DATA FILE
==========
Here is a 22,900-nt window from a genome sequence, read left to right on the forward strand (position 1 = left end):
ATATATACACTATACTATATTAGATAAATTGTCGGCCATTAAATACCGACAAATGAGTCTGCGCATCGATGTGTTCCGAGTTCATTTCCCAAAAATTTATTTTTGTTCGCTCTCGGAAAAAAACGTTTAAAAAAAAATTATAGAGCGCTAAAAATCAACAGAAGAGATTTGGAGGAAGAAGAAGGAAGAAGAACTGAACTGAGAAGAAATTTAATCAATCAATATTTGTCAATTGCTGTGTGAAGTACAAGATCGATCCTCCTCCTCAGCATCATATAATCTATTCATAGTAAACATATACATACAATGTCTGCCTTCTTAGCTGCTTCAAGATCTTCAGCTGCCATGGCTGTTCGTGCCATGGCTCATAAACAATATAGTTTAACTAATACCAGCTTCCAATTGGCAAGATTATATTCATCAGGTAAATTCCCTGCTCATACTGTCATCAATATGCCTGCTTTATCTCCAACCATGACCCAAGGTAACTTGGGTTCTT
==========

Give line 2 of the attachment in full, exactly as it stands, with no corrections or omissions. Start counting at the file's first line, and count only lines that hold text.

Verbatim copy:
ATATATACACTATACTATATTAGATAAATTGTCGGCCATTAAATACCGACAAATGAGTCTGCGCATCGATGTGTTCCGAGTTCATTTCCCAAAAATTTATTTTTGTTCGCTCTCGGAAAAAAACGTTTAAAAAAAAATTATAGAGCGCTAAAAATCAACAGAAGAGATTTGGAGGAAGAAGAAGGAAGAAGAACTGAACTGAGAAGAAATTTAATCAATCAATATTTGTCAATTGCTGTGTGAAGTACAAGATCGATCCTCCTCCTCAGCATCATATAATCTATTCATAGTAAACATATACATACAATGTCTGCCTTCTTAGCTGCTTCAAGATCTTCAGCTGCCATGGCTGTTCGTGCCATGGCTCATAAACAATATAGTTTAACTAATACCAGCTTCCAATTGGCAAGATTATATTCATCAGGTAAATTCCCTGCTCATACTGTCATCAATATGCCTGCTTTATCTCCAACCATGACCCAAGGTAACTTGGGTTCTT